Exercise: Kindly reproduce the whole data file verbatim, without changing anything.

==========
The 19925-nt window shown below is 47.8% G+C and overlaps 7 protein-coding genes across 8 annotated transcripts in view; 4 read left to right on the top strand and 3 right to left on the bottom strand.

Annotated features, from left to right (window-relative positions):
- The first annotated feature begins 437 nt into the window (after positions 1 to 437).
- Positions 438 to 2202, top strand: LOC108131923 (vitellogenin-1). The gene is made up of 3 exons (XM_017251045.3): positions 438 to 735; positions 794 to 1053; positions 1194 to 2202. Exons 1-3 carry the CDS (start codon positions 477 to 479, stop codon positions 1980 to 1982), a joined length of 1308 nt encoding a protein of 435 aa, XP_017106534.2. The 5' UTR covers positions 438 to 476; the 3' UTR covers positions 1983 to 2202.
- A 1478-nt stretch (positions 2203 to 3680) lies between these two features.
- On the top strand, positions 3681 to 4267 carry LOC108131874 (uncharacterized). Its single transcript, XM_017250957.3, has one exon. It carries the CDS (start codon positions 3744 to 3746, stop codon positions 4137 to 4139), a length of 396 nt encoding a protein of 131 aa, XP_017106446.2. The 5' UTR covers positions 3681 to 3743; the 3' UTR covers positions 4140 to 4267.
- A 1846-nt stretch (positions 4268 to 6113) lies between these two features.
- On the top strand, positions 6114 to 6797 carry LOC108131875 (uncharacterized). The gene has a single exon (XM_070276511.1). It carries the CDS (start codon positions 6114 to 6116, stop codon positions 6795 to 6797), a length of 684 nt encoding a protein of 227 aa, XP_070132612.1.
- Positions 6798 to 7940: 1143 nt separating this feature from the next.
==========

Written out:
The 19925-nt window shown below is 47.8% G+C and overlaps 7 protein-coding genes across 8 annotated transcripts in view; 4 read left to right on the top strand and 3 right to left on the bottom strand.

Annotated features, from left to right (window-relative positions):
- The first annotated feature begins 437 nt into the window (after positions 1 to 437).
- Positions 438 to 2202, top strand: LOC108131923 (vitellogenin-1). The gene is made up of 3 exons (XM_017251045.3): positions 438 to 735; positions 794 to 1053; positions 1194 to 2202. Exons 1-3 carry the CDS (start codon positions 477 to 479, stop codon positions 1980 to 1982), a joined length of 1308 nt encoding a protein of 435 aa, XP_017106534.2. The 5' UTR covers positions 438 to 476; the 3' UTR covers positions 1983 to 2202.
- A 1478-nt stretch (positions 2203 to 3680) lies between these two features.
- On the top strand, positions 3681 to 4267 carry LOC108131874 (uncharacterized). Its single transcript, XM_017250957.3, has one exon. It carries the CDS (start codon positions 3744 to 3746, stop codon positions 4137 to 4139), a length of 396 nt encoding a protein of 131 aa, XP_017106446.2. The 5' UTR covers positions 3681 to 3743; the 3' UTR covers positions 4140 to 4267.
- A 1846-nt stretch (positions 4268 to 6113) lies between these two features.
- On the top strand, positions 6114 to 6797 carry LOC108131875 (uncharacterized). The gene has a single exon (XM_070276511.1). It carries the CDS (start codon positions 6114 to 6116, stop codon positions 6795 to 6797), a length of 684 nt encoding a protein of 227 aa, XP_070132612.1.
- Positions 6798 to 7940: 1143 nt separating this feature from the next.